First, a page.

In the Degree of Sublimation a disciple enters into the holy of holies, there to stand in the presence of Life Eternal. The ecstasy of soul accompanying this Degree is beyond all description. The difficulties and trials of the Path, the long years of renunciation and struggle, are resolved in the glories of spirit in the realm of golden splendor where the disciple now finds himself.

   In an old alchemical treatise this Degree of Sublimation is represented pictorially by an androgynous (male-female) figure resting within an arc of gold. Beneath the picture are the words: "The soul rejoices because the body has agreed to recognize the soul's prerogative and to serve it well."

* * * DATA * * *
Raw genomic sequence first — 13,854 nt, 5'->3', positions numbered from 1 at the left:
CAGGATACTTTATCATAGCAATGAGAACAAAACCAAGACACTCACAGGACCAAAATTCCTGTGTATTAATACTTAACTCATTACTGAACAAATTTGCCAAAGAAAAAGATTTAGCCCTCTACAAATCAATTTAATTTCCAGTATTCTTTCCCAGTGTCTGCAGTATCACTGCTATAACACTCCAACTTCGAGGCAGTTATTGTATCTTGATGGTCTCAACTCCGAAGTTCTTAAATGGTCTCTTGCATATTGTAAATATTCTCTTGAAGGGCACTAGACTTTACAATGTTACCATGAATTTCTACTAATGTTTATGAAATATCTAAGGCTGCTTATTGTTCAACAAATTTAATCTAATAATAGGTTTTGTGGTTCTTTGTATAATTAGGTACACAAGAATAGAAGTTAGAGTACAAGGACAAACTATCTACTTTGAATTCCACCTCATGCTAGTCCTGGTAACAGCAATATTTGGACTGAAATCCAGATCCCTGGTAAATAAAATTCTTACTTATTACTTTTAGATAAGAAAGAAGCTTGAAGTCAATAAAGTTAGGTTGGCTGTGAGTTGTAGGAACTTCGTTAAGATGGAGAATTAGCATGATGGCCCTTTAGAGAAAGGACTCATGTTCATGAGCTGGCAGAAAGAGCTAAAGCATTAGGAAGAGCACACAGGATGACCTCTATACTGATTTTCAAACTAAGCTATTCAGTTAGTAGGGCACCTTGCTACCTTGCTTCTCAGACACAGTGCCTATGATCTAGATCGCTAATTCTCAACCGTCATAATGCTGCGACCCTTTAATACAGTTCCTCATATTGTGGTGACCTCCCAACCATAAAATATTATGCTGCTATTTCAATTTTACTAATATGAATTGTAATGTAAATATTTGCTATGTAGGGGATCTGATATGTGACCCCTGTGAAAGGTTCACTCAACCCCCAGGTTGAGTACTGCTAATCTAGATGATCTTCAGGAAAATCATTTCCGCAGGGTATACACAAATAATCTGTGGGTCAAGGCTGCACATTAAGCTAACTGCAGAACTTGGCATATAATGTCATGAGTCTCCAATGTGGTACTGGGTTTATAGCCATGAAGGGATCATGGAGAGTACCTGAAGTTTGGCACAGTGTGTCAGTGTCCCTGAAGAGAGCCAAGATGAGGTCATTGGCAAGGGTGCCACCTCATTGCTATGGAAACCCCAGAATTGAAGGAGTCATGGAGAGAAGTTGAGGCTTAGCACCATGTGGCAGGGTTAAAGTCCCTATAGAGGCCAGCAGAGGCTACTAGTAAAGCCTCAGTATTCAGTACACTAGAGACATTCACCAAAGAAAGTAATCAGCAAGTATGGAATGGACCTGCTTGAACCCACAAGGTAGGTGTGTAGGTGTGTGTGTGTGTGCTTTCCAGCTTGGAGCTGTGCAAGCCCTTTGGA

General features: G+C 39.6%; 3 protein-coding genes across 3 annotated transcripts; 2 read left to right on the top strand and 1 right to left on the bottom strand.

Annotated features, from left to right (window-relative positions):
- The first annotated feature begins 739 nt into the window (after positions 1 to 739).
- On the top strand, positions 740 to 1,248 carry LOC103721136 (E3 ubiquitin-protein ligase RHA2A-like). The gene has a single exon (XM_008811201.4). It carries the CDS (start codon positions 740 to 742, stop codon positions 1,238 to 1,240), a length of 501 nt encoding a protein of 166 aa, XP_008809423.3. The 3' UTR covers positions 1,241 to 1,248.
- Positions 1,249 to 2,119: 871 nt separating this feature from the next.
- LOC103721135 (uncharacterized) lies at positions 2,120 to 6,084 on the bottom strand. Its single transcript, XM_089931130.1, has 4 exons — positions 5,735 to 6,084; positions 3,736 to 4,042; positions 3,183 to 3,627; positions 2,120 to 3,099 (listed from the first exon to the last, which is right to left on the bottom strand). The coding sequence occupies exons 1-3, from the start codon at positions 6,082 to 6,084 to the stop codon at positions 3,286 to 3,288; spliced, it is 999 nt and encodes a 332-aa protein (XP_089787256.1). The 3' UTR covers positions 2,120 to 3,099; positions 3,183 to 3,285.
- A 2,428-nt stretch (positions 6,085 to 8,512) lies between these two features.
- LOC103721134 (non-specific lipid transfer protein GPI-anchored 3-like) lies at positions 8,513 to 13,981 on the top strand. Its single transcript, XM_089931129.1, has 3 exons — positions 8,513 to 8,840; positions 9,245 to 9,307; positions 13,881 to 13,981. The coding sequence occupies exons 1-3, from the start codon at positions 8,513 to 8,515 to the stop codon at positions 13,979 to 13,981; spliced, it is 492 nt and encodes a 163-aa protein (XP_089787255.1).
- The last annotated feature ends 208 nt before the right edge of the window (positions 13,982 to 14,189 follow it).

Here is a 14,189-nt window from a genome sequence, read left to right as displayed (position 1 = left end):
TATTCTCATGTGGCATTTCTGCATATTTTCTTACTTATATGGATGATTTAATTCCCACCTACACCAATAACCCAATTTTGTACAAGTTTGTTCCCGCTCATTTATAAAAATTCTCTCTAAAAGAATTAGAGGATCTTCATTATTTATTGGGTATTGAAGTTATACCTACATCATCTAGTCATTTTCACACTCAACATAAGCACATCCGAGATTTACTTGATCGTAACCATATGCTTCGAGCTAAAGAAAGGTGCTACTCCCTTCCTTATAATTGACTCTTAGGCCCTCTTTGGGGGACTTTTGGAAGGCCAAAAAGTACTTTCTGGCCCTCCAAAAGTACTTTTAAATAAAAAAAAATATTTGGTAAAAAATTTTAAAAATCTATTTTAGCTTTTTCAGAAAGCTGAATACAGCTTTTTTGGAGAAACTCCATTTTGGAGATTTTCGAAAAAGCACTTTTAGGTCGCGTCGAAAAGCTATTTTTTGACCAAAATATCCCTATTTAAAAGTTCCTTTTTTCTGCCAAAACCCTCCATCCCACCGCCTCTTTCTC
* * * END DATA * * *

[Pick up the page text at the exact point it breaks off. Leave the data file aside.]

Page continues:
Perhaps the most illustrious example of this exaltation of spirit is found in the Song of Solomon. In the high note of his famous Song the personality has been completely subjugated and the power of spirit is supreme. The singer chants in his rapturous state: "My Beloved is mine, and I am his, he feedeth among the lilies." Herein is depicted the sublime culmination of the Sublimation Degree of Fire Initiation.

   It is now needful to consider preparatory work demanded for the Fire Initiation even more than for Initiation by Water, Air or Earth. Because of the greater dangers of this Initiation its nature and powers have been concealed from most neophytes.

 — Corinne Heline

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Contemporary Mystic Christianity